• To much disgust and outrage, the Defense Department had to suspend the payment of “death gratuities” to the families of service members killed in action to cover funeral expenses and other immediate costs. DoD signed a deal with the nonprofit Fisher House Foundation to cover the $100,000 payments. The contract provides for DoD to reimburse the group once Congress ends the government shutdown. Congress also passed legislation.
  • The Veterans Affairs Department is mostly exempt from shutdown-related furloughs thanks to a unique funding structure at the agency. However, the agency is quickly running dry of carry-over funding, leading to furloughs this past week of 2,800 IT workers and another 7,800 from the Veterans Benefits Administration. If the shutdown were to extend to Nov. 1, VA would be forced to furlough an additional 10,000 employees.
  • If the shutdown lasts into next month, VA says about 5 million people, including veterans and surviving family members, will stop receiving benefit checks. Tuition and education stipends for some 500,000 military and veteran students under the GI Bill would also be halted.
  • Burials in veterans cemeteries could be delayed because VA would be forced to move to a modified burial schedule at 131 national cemeteries.
  • The U.S. Merchant Marine Academy in Kings Point, N.Y. has been forced to cancel classes the week of Oct. 14 because of the shutdown. Nearly all of the academy’s faculty and staff are civilians that are subject to furloughs.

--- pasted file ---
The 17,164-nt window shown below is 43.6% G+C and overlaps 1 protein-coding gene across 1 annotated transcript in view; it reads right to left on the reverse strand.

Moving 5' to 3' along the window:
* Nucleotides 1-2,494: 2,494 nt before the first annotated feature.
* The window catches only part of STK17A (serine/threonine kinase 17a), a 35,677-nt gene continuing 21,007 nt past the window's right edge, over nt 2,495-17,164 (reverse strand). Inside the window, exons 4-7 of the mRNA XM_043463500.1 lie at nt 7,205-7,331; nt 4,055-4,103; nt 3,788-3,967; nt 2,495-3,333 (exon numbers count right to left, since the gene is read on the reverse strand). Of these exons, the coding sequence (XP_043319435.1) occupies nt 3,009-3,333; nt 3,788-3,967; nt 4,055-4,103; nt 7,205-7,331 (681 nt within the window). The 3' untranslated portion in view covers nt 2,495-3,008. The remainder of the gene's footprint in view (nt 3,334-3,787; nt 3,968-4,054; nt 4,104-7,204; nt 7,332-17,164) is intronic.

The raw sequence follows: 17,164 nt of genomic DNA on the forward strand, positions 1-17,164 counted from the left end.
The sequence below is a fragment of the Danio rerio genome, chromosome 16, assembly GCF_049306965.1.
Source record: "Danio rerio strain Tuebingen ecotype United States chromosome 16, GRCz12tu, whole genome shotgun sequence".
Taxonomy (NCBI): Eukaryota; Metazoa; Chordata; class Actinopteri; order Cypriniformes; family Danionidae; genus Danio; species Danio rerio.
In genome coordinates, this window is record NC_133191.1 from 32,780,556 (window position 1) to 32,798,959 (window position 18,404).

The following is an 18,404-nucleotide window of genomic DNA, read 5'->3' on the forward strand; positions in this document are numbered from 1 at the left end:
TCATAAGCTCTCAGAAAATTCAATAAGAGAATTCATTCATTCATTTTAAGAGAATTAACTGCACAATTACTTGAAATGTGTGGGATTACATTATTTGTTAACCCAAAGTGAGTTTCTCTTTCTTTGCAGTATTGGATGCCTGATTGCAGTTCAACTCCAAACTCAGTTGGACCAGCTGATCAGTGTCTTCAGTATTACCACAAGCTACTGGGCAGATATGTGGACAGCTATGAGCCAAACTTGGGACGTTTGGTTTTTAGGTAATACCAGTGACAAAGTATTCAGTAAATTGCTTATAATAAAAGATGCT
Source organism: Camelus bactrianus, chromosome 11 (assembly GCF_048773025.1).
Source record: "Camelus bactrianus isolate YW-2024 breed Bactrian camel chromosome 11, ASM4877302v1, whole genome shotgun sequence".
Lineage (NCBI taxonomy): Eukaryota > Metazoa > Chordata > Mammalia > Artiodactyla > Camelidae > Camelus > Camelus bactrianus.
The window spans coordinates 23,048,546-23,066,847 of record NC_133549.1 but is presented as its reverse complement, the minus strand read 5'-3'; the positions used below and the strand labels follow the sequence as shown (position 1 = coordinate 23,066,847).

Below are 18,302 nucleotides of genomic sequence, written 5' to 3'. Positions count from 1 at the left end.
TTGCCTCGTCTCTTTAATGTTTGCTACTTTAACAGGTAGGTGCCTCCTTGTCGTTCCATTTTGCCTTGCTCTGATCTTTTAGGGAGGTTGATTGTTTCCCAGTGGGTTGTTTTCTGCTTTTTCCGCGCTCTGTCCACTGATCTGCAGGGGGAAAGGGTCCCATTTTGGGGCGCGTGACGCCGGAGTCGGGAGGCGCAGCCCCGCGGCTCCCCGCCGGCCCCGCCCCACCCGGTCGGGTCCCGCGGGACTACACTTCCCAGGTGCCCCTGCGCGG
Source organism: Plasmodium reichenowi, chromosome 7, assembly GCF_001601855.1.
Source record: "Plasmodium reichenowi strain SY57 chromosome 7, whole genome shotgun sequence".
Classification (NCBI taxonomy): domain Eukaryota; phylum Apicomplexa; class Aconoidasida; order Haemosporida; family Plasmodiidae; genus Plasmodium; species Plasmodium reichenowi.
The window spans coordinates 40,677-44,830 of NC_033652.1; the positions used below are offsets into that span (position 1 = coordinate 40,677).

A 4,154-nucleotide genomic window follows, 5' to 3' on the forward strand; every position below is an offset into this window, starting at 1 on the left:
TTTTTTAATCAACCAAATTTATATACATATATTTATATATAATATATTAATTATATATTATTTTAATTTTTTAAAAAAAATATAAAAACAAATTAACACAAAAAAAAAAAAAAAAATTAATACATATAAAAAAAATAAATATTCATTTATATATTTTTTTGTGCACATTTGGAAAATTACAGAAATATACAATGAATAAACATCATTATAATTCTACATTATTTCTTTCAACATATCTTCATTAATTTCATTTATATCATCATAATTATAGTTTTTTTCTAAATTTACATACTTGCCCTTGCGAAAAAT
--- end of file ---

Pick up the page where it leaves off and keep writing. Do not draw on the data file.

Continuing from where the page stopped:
• The federal government’s chief information officer, Steven VanRoekel, told the The Wall Street Journal in an interview that most IT staffers responding to cyberattacks have been furloughed. “I have fewer eyes out there,” he said.
  • Many public-facing agency websites went dark Oct. 1 because of the shutdown, including the Agriculture Department, the Environmental Protection Agency and NASA. Social media accounts for many agencies have also been inactive.
  • The Nuclear Regulatory Commission shut down most operations on Thursday, after running out of carry-over fiscal 2013 funding. While resident inspectors will remain on the job and any immediate safety or security matters will be handled, only about 300 employees, out of a total workforce of 3,900, will remain on the job.
  • About two-thirds of the staff at the Centers for Disease Control and Prevention has been furloughed. The agency has scaled back its annual flu vaccination campaigns and is no longer issuing its weekly “Flu View” report to state and local public-health authorities.

    About 98 percent of the staff at the National Science Foundation has been furloughed. Meanwhile, no new scientific grants are being issued.

  • Medical research at the National Institutes of Health has been disrupted as some studies have been delayed. New patients are generally not being accepted into clinical research at the National Institutes of Health, but current patients continue to receive care. Nearly three-quarters of the NIH staff has been furloughed.


  • All national parks have been closed since the shutdown began, but the Obama administration said this week it would allow states to use their own money to reopen some national parks.
  • The General Services Administration, the property manager for much of the federal government, says the buildings it owns, leases or manages will remain open with reduced services, similar to the limited services it offers on weekends. GSA also informed private-sector landlords that it will be able to make timely rental payment “assuming the current funding lapse is brief.”

(The Associated Press contributed to this report)